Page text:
We need to have every i dotted and every t crossed. We are told to be the masters of our own destiny and take things into our own hands. When things don’t go according to our plans, we analyze every detail to see what went wrong. But what if our destinies are wrapped up in something much bigger than ourselves, and that nothing ever really goes according to our own plans? There is a way for us to be more than control freaks.
Many are the plans in the mind of a man, but it is the purpose of the Lord that will stand. (Proverbs 19:21)
In what do we put our trust to keep us afloat? Is it the stock market, a career, school, a relationship, friends, or even family? Even more often than any of these, we most often put trust in ourselves. The old adage “if you want something done right, do it yourself” comes to the forefront when things don’t seem to be going to plan.
We live in a culture of go-getters. From an early age we are conditioned to go after what we want, and not to let anyone get in your way.
Not even God.
We can have the best intentions in mind and still be outside the will of God. Consider this verse:
And they went through the region of Phrygia and Galatia, having been forbidden by the Holy Spirit to speak the word in Asia. (Acts 16:6)
This seems to go against a central theme of the gospel, which is to make disciples of all nations. How could Paul have been prevented by the Holy Spirit from fulfilling his calling? I won’t presume to know why, but it is important to note that sometimes we can even attempt God’s work out of God’s will or timing.
We may even press our way into a ministry without first seeking God’s will or waiting on His timing. There is a tendency for us to ask God’s blessing after we take action rather than asking His guidance and permission before we take a step in any direction. This is a grievous mistake, but one that is prevalent in churches today.
It takes the rightful authority of God over our lives and places it back in our own hands, where we can easily be mistaken or swayed in the wrong direction. It allows doubt to rob us of our faith. God knows what He’s doing; His timing is always perfect. There is no circumstance where we are called to place our will above God’s, even for the most noble cause.
His plan for our lives may not make worldly sense to us. He may shut doors in our face, or take His sweet time in making the path known to us. When we try to take control of the situation, we interrupt the wonderful story being woven. When we don’t see progress, it’s easy to step off the altar and try to officiate it ourselves, but the error in this should be apparent. If we are to offer ourselves as a living sacrifice, we can’t both serve as the sacrifice and the priest.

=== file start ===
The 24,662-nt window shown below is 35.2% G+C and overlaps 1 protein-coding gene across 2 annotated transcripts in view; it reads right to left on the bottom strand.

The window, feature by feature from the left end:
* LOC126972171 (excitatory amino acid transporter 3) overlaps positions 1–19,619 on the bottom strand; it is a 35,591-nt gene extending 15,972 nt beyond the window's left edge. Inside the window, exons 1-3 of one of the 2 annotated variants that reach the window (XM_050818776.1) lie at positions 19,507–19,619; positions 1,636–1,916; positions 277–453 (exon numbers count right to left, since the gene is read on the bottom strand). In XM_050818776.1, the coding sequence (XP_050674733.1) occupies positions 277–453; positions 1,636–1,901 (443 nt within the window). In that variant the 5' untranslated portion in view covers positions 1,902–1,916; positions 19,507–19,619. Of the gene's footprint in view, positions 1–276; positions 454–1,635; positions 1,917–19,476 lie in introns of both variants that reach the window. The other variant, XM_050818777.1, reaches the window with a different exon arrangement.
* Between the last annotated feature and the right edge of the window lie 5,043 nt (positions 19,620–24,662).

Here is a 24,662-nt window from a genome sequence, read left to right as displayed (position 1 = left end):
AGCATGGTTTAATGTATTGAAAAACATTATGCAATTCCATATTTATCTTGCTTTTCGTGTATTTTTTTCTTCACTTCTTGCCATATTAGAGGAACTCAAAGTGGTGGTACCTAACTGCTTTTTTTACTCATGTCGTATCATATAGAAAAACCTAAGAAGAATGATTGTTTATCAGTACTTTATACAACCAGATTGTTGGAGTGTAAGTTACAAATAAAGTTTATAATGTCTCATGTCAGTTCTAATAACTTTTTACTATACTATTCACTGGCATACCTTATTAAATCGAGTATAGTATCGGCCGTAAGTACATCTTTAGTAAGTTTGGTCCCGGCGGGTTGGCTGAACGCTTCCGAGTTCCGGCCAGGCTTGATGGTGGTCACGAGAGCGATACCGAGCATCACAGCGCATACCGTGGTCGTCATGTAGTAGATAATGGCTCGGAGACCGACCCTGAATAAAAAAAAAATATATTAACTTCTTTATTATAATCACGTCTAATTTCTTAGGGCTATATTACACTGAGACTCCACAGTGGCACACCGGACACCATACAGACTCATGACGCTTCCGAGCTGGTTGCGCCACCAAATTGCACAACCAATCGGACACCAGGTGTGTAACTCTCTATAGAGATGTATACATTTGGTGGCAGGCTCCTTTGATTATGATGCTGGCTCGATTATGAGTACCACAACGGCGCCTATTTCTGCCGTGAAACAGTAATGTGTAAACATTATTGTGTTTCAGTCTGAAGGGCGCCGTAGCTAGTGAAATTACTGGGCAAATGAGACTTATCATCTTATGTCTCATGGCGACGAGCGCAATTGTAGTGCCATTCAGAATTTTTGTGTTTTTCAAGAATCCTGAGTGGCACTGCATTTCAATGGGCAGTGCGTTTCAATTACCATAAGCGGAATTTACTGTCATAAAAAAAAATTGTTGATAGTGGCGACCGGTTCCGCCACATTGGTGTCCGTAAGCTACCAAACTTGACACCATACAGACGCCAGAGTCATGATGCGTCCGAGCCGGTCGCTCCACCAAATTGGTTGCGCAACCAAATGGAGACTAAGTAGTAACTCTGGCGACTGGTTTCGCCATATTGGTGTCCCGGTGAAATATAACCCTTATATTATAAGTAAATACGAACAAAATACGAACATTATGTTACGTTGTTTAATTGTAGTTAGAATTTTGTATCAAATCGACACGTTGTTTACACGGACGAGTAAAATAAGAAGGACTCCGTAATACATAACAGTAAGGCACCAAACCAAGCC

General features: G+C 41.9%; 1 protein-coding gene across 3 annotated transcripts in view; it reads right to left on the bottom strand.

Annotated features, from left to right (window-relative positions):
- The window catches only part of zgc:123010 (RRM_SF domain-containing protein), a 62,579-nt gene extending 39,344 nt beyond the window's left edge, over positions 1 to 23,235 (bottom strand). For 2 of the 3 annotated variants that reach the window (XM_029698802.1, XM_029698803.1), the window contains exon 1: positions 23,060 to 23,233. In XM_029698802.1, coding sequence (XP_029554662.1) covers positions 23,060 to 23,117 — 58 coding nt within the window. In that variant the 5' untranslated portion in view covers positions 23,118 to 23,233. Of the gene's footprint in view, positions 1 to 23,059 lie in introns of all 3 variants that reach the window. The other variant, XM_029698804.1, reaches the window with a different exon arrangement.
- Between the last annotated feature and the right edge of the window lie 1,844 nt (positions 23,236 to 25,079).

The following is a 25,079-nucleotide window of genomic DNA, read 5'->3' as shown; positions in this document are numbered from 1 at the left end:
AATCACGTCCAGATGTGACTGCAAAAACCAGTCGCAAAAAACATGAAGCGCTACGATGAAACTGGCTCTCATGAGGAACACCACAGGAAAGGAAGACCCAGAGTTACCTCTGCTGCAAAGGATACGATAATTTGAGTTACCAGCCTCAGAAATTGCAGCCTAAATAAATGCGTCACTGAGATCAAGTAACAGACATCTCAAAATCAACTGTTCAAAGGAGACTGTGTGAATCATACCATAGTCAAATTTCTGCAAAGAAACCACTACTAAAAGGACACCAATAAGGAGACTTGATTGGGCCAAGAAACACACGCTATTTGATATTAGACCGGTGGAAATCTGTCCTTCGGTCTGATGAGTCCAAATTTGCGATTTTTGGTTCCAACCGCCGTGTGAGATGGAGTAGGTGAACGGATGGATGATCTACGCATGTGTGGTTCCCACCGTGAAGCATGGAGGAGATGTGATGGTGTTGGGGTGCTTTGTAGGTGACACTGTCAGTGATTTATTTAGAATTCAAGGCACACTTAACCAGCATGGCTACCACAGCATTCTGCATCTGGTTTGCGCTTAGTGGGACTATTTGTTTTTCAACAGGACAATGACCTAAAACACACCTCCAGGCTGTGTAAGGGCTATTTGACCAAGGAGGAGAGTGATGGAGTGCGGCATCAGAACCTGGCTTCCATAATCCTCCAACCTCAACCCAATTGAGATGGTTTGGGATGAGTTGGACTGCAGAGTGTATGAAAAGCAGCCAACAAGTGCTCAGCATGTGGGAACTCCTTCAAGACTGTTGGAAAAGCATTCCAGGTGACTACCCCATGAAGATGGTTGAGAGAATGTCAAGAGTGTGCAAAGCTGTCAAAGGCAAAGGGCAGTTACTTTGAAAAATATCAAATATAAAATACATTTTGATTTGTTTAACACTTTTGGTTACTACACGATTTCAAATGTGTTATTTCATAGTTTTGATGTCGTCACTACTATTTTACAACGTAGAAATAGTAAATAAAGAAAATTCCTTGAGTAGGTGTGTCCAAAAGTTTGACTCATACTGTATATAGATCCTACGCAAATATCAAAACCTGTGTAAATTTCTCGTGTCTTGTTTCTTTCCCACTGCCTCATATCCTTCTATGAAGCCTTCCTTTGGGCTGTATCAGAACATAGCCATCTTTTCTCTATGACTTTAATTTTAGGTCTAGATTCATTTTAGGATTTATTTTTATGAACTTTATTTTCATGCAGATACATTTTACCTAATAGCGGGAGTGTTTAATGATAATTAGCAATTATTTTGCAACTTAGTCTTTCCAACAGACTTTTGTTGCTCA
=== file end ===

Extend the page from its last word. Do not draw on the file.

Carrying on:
It is a deceptive illusion to even say we are the ones who take back control. We are so easily tossed about by the waves of our circumstances and culture, that to say we take control over our own lives is really to say we hand over control to the world in which we live. The world tells us we are the masters of our own destiny when, in reality, the world and the flesh are what shape us apart from God.
We have been given amazing freedom in Christ, so why should we give this up for the bondage of this world? When we eliminate the option of taking control over our own lives, the only two choices become clear: we can give up control to the world, which holds the flesh to be king, or surrender complete control to Christ, who brings life.
Our plans will certainly fail at one point or another. The unpredictability of this life should not be an excuse to grasp more tightly at whatever control we still possess. Uncertainty should be cause to lean more fully on God for every decision that must be made.
Come now, you who say, “Today or tomorrow we will go into such and such a town and spend a year there and trade and make a profit”— yet you do not know what tomorrow will bring. What is your life? For you are a mist that appears for a little time and then vanishes. Instead you ought to say, “If the Lord wills, we will live and do this or that.” As it is, you boast in your arrogance. All such boasting is evil. So whoever knows the right thing to do and fails to do it, for him it is sin. (James 4:13-17)
As this last sentence suggests, I am not promoting inaction. Every necessary teaching or principle has been supplied for us through Scripture, and we have been tasked with following through and applying those principles. But before we go beyond the basic tenets of God’s Word and extrapolate what can’t be hermeneutically deduced, we need to be on our knees before God. It is an easy thing to assume something is a worthy cause or calling to pursue, when God actually has something better planned for us. It would be a tragedy to miss out on God’s plan for us because in our arrogance or impatience we lost our way on a desolate, lonely road, mistaking it for a shortcut.
Before you recoil away from the altar, place Christ first, acting consistently with what has been laid out in His Word. Sometimes this will mean going through seasons of discomfort and anxiety, when things have appeared to grow stagnant, or your grand designs have fallen apart at the seams. When your inner control freak wants to rewrite the script, give the pen back to the Author of your story, and embrace the inevitable loss of control.